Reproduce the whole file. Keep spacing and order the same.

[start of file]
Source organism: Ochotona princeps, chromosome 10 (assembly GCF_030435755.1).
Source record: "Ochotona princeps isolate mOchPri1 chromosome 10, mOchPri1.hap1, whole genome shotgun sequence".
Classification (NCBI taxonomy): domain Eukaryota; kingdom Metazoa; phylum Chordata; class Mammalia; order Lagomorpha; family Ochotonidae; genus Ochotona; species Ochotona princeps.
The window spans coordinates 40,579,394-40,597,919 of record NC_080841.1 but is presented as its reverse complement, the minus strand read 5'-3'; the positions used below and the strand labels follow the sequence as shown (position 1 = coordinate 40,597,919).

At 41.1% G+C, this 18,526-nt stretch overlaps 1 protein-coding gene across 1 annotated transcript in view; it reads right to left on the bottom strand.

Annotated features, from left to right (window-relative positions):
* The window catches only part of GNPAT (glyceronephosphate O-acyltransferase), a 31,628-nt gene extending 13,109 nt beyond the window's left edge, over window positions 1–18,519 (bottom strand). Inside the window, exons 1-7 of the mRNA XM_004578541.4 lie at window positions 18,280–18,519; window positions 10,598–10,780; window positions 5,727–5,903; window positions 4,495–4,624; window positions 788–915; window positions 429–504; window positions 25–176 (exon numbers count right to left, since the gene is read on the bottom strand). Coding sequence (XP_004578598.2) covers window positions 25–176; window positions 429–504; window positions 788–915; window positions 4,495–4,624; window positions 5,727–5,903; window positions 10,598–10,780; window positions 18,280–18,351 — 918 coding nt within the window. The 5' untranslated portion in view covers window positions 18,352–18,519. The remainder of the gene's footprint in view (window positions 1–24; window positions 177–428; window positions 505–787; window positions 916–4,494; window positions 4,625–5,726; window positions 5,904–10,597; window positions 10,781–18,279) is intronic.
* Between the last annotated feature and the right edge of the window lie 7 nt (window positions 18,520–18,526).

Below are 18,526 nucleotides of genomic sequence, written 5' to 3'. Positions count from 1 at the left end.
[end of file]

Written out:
Source organism: Ochotona princeps, chromosome 10 (assembly GCF_030435755.1).
Source record: "Ochotona princeps isolate mOchPri1 chromosome 10, mOchPri1.hap1, whole genome shotgun sequence".
Classification (NCBI taxonomy): domain Eukaryota; kingdom Metazoa; phylum Chordata; class Mammalia; order Lagomorpha; family Ochotonidae; genus Ochotona; species Ochotona princeps.
The window spans coordinates 40,579,394-40,597,919 of record NC_080841.1 but is presented as its reverse complement, the minus strand read 5'-3'; the positions used below and the strand labels follow the sequence as shown (position 1 = coordinate 40,597,919).

At 41.1% G+C, this 18,526-nt stretch overlaps 1 protein-coding gene across 1 annotated transcript in view; it reads right to left on the bottom strand.

Annotated features, from left to right (window-relative positions):
* The window catches only part of GNPAT (glyceronephosphate O-acyltransferase), a 31,628-nt gene extending 13,109 nt beyond the window's left edge, over window positions 1–18,519 (bottom strand). Inside the window, exons 1-7 of the mRNA XM_004578541.4 lie at window positions 18,280–18,519; window positions 10,598–10,780; window positions 5,727–5,903; window positions 4,495–4,624; window positions 788–915; window positions 429–504; window positions 25–176 (exon numbers count right to left, since the gene is read on the bottom strand). Coding sequence (XP_004578598.2) covers window positions 25–176; window positions 429–504; window positions 788–915; window positions 4,495–4,624; window positions 5,727–5,903; window positions 10,598–10,780; window positions 18,280–18,351 — 918 coding nt within the window. The 5' untranslated portion in view covers window positions 18,352–18,519. The remainder of the gene's footprint in view (window positions 1–24; window positions 177–428; window positions 505–787; window positions 916–4,494; window positions 4,625–5,726; window positions 5,904–10,597; window positions 10,781–18,279) is intronic.
* Between the last annotated feature and the right edge of the window lie 7 nt (window positions 18,520–18,526).

Below are 18,526 nucleotides of genomic sequence, written 5' to 3'. Positions count from 1 at the left end.